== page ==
President Trump’s defense is only beginning but already senators on both sides are preparing for the next phase — written questions to the House prosecutors and lawyers for the White House delivered through Chief Justice John G. Roberts Jr.
Members of both parties say they have begun considering what questions they might ask when the time comes next week and the leadership offices will be coordinating the queries to prevent repetition and to frame the best questions. The questioning in the Clinton impeachment trial in 1999 was highly organized and senators were even provided sample questions they could submit under their names.
But many lawmakers will no doubt have their own ideas about what should be asked.
“I’m not going to forsake my right to submit my question directly,” said Senator Christoper S. Murphy, Democrat of Connecticut. “There are parts of the House manager’s case that can afford a little more elaboration, so I have three or four areas where I would just like them to fill in the details.”
During the Clinton impeachment trial in 1999, senators posed more than 150 questions over two days. The ground rules for the Trump trial allow 16 hours for questioning. Mr. Murphy suggested that Senator Mitch McConnell, Republican of Kentucky and majority leader, might try to squeeze the questioning into one day to wear senators down.
Immediately after the White House lawyers finished their opening arguments on Saturday, Democrats sought to pick the presentation apart.
Senator Chuck Schumer of New York, the Democratic leader, said the president’s defense team had done a good job of making the case for seeking the very witnesses and documents that House managers had been demanding.
“They kept saying are no eyewitness accounts,” Mr. Schumer told reporters. “But there are people that have eyewitness accounts. The very four witnesses, and the very four sets of documents that we have asked for.”
After Mr. Schumer, House managers held a news conference to rebut the White House case, point by point. Over 30 minutes, Representative Adam B. Schiff of California, the lead manager, and Representative Jerrold Nadler of New York, another manager, accused the president’s lawyers of having little substance.
Mr. Schiff said their case amounted to a single argument: that the president has the power to do whatever he wants.
“That is so deeply destructive of our national security, the integrity of our elections. It’s hard to overstate the matter,” Mr. Schiff said.
President Trump’s lawyers wrapped up a brief opening argument against his impeachment on Saturday much as they had begun, seeking to turn accusations of wrongdoing back on Democrats and insisting that there were innocent explanations for Mr. Trump’s actions toward Ukraine.
“They’ve come here today and they’ve basically said, ‘Let’s cancel an election over a meeting with the Ukraine,’” said Pat A. Cipollone, the White House counsel. “It would be a completely irresponsible abuse of power to do what they’re asking you to do: to stop an election, to interfere in an election and to remove the president of the United States from the ballot.”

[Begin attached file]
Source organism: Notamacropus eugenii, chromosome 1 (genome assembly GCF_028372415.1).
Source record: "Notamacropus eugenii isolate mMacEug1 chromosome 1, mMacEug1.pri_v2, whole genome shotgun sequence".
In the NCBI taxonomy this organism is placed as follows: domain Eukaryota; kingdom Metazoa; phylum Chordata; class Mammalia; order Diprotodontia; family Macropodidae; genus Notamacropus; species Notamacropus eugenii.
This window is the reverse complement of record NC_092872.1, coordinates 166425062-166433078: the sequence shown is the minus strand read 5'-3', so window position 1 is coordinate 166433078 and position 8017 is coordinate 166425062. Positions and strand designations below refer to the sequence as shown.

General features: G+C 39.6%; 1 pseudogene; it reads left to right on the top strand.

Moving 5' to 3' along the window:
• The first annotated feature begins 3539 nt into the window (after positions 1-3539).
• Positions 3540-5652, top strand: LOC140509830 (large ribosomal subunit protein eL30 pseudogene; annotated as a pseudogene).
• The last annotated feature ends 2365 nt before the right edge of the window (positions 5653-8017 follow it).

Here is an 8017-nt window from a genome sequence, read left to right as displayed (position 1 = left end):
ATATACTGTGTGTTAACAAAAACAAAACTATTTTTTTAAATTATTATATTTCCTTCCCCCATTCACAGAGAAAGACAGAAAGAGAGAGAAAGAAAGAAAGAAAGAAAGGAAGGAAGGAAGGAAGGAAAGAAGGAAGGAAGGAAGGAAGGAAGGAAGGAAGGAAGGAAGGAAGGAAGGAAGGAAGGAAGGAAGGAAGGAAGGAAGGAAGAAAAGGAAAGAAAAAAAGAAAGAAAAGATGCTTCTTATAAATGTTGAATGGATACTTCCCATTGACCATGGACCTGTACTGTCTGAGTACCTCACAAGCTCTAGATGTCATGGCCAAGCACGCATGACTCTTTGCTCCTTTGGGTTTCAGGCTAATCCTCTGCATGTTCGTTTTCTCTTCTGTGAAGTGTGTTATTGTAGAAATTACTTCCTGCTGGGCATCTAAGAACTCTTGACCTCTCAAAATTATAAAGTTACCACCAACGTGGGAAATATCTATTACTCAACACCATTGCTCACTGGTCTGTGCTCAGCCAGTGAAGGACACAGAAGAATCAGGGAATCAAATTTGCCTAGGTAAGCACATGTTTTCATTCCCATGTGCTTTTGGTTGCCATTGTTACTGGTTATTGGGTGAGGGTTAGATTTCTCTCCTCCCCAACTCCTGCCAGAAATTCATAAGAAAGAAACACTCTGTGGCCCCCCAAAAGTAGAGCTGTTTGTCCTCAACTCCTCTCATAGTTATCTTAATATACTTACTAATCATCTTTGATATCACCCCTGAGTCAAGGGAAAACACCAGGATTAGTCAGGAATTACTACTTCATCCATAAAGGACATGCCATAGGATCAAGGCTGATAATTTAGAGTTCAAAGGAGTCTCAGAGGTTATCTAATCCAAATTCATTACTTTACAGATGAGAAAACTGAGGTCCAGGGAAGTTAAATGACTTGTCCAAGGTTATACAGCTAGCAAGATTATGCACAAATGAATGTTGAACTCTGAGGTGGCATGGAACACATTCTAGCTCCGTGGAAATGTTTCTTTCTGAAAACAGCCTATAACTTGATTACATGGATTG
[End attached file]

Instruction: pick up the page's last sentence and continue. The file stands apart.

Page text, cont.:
The president’s legal team spent only two of the 24 hours allotted to them on Saturday opening his defense, in what Mr. Trump’s lawyers said was a preview of a fuller set of arguments to come on Monday. Their focus was on dismissing the House impeachment inquiry as a partisan ploy that ignored the facts in order to cast Mr. Trump’s actions in the worst possible light.
Instead, they sought to offer an alternative version of events in which Mr. Trump withheld military assistance from Ukraine not for leverage to get its leaders to smear his political rivals, but instead because he was concerned about getting other countries to share the cost of helping defend Kyiv, and about corruption inside Ukraine.
The strategy is aimed at giving Republican senators who have already shown they are not inclined to convict Mr. Trump — or even to vote to hear more evidence in the trial — an explanation to embrace as they ponder voting against the impeachment charges.
“They have the burden of proof,” Mr. Cipollone said of the Democrats, “ and they have not come close to meeting it.”
Secretary of State Mike Pompeo, who has tried to distance himself from what he calls “the noise” of the impeachment proceedings, issued an extraordinary official statement Saturday accusing a veteran NPR reporter who pressed him about his role in the Ukraine affair had “lied” to him and was a “shameful” example of the “unhinged” anti-Trump news media.
Mr. Pompeo issued the official statement — a medium typically used for things like condemnations of human rights violations and rigged foreign elections — to denounce the reporter, Mary Louise Kelly, who said on the air this week that he had privately lashed out at her with profanities after she asked why he had not done more to defend State Department officials like the ousted American ambassador to Kyiv, Marie L. Yovanovitch.